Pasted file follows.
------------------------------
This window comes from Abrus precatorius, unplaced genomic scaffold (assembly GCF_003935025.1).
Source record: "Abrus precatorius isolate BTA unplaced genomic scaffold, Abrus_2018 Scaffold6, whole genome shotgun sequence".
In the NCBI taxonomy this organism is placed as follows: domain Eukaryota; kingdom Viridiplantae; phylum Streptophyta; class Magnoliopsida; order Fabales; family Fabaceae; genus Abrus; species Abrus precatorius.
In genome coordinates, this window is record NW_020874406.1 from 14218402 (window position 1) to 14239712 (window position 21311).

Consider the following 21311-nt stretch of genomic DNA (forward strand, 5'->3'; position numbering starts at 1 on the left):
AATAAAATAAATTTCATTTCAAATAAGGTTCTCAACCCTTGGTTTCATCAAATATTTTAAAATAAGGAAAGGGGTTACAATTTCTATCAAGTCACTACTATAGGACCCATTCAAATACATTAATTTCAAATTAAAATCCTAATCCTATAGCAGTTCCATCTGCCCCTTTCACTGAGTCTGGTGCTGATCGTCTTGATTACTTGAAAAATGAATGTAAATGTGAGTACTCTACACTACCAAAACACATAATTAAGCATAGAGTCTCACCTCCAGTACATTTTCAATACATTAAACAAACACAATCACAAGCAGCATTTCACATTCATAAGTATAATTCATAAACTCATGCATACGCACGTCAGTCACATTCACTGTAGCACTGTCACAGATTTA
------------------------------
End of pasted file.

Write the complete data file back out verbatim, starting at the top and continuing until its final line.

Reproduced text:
This window comes from Abrus precatorius, unplaced genomic scaffold (assembly GCF_003935025.1).
Source record: "Abrus precatorius isolate BTA unplaced genomic scaffold, Abrus_2018 Scaffold6, whole genome shotgun sequence".
In the NCBI taxonomy this organism is placed as follows: domain Eukaryota; kingdom Viridiplantae; phylum Streptophyta; class Magnoliopsida; order Fabales; family Fabaceae; genus Abrus; species Abrus precatorius.
In genome coordinates, this window is record NW_020874406.1 from 14218402 (window position 1) to 14239712 (window position 21311).

Consider the following 21311-nt stretch of genomic DNA (forward strand, 5'->3'; position numbering starts at 1 on the left):
AATAAAATAAATTTCATTTCAAATAAGGTTCTCAACCCTTGGTTTCATCAAATATTTTAAAATAAGGAAAGGGGTTACAATTTCTATCAAGTCACTACTATAGGACCCATTCAAATACATTAATTTCAAATTAAAATCCTAATCCTATAGCAGTTCCATCTGCCCCTTTCACTGAGTCTGGTGCTGATCGTCTTGATTACTTGAAAAATGAATGTAAATGTGAGTACTCTACACTACCAAAACACATAATTAAGCATAGAGTCTCACCTCCAGTACATTTTCAATACATTAAACAAACACAATCACAAGCAGCATTTCACATTCATAAGTATAATTCATAAACTCATGCATACGCACGTCAGTCACATTCACTGTAGCACTGTCACAGATTTA